As a first step in getting something done about the zoo’s deplorable conditions, the Indonesian government, at the behest of the President, now says it will officially hand full authority of the zoo to the Mayor who has been charged with ensuring substantial changes in its operation and treatment of animals.
‘This definitive licence will be given to the Mayor this week,’ Forestry Minister Zulkifli told the Jakarta Globe.
While the Mayor has been accused of being a stumbling block to improvements, she now accuses the previous caretaker team of doing little to stanch the spate of animal deaths. Not only that – she has continued to deny that my findings were accurate and even dared to insist, yet again, that photographs taken by my colleague Andrew Chant were a year old. The data on his camera card will show that they were all taken at the end of November – and I have hotel bills to prove that I was in Surabaya at the time. It’s a shame that the Mayor is playing the defensive game instead of just accepting that conditions at the zoo are shocking and that she should have done something about it a long time ago, rather than wait for the President to step in.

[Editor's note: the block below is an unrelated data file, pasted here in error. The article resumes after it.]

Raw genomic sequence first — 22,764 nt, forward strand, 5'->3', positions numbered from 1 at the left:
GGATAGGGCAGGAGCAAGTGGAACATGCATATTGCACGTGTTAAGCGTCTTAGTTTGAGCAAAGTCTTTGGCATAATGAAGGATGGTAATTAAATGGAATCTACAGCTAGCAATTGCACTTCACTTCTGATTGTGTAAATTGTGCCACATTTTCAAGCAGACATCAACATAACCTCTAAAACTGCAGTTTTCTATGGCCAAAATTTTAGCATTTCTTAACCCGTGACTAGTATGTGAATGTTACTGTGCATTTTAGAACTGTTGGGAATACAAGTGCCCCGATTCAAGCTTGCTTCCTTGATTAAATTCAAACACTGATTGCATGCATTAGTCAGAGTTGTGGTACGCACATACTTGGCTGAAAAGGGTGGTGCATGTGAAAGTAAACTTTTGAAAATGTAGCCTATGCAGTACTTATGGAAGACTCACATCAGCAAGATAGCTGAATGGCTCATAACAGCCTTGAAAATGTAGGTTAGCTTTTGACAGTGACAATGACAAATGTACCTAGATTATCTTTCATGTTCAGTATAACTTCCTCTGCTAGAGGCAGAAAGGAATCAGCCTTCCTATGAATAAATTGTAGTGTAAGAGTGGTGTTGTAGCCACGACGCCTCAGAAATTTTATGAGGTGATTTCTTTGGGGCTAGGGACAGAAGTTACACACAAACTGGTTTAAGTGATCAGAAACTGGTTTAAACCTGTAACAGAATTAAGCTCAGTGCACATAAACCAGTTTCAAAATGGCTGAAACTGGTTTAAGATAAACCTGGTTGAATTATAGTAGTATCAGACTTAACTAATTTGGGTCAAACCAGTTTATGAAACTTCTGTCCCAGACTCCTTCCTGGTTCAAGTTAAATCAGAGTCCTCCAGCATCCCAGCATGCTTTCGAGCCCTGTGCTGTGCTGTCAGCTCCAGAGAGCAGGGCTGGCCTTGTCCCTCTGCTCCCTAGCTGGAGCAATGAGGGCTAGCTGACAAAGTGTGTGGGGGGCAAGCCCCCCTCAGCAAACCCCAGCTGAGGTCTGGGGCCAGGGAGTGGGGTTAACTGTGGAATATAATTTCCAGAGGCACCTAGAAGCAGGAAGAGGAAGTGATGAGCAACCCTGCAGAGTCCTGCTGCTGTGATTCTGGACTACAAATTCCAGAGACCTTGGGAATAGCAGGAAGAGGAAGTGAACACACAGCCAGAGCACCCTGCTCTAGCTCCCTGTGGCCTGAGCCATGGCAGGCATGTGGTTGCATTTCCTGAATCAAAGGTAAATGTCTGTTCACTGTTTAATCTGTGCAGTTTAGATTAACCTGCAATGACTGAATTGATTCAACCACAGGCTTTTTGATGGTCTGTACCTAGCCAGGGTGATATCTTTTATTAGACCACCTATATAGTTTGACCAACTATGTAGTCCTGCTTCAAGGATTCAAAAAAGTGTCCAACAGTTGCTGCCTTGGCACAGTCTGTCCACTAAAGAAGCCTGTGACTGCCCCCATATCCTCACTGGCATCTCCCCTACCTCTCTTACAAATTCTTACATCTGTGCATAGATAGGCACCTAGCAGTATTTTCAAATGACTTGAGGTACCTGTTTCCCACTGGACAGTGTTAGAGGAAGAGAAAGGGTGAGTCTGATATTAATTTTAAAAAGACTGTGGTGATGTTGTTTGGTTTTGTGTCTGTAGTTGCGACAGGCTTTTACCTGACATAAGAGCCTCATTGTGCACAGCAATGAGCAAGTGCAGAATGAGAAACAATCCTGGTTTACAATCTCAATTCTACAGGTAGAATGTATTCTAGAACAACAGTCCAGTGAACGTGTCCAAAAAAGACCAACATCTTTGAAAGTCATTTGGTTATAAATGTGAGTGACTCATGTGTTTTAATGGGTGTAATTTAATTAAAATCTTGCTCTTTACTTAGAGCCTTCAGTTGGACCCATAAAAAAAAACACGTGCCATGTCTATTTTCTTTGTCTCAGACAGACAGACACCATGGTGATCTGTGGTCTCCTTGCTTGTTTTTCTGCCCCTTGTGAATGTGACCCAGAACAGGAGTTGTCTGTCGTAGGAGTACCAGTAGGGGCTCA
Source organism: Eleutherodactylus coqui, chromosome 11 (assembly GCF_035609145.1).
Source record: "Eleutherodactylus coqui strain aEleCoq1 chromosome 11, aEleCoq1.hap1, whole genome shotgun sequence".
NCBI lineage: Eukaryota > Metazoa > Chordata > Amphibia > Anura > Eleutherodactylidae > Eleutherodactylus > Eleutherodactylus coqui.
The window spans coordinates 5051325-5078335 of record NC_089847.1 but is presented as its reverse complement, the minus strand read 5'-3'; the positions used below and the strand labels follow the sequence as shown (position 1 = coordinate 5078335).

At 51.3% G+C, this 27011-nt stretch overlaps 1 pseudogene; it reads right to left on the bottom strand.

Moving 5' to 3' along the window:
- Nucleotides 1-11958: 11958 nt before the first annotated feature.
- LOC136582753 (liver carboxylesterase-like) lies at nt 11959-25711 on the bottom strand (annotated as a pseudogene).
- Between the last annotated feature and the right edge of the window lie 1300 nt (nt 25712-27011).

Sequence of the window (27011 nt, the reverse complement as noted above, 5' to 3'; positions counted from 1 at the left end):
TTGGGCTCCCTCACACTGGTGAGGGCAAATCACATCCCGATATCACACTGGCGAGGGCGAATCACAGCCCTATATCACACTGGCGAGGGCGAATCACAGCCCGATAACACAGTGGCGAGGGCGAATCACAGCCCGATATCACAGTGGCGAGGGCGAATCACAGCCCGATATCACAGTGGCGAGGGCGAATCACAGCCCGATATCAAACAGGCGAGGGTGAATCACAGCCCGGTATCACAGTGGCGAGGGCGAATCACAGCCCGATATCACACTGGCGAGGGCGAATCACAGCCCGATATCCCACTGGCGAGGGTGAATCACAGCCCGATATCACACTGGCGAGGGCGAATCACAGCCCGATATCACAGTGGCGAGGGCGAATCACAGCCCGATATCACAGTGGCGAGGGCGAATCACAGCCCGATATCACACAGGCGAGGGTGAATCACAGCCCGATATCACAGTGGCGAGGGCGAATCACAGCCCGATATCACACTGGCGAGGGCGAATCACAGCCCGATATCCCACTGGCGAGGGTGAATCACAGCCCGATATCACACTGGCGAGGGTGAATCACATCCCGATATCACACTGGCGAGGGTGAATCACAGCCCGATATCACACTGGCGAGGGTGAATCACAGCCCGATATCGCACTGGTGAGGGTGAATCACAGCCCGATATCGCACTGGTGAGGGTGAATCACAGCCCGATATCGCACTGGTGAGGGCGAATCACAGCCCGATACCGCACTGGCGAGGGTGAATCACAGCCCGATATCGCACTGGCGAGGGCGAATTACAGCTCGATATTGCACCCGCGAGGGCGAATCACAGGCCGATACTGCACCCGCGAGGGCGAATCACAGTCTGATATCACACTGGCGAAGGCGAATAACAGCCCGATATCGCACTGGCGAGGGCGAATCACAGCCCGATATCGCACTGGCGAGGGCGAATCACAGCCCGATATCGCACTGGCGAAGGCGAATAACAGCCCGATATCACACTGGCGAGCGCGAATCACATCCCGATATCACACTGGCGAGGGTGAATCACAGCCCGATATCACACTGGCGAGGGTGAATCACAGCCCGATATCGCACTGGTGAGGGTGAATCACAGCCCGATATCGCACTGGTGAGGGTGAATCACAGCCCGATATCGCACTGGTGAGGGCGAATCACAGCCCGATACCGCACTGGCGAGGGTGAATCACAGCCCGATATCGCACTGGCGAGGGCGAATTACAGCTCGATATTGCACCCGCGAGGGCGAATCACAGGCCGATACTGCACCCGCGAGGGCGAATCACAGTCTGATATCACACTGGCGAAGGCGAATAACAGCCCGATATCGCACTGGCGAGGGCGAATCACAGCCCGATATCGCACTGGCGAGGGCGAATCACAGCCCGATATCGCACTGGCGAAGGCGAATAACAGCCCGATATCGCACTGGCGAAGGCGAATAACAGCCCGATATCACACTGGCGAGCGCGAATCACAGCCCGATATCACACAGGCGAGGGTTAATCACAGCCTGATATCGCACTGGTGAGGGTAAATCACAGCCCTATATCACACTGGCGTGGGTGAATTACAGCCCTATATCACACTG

The former management team will now be replaced with new individuals who care for animals, said Mr Zulkifli.
‘They will oversee the maintenance of animal pens and their food, among other things. There will also be an audit in a partnership between the Mayor and Airlangga University on the issue of animal overpopulation.’
He told the Globe that if an examination found the zoo had more animals than it could adequately care for, the government would transfer some animals to other zoos and conservation facilities.
However, Governor Soekarwo admitted that improvements would take time.
‘This is no magic trick,’ he said. ‘It’s a long process. ‘But I hope the zoo’s new management will be able to provide a better environment for the animals.’
In a few days Sybelle Foxcroft of cee4life, a fighting Australian animal care organisation will be travelling to Surabaya to add to the pressure to get something done – and quickly. We wish her good fortune.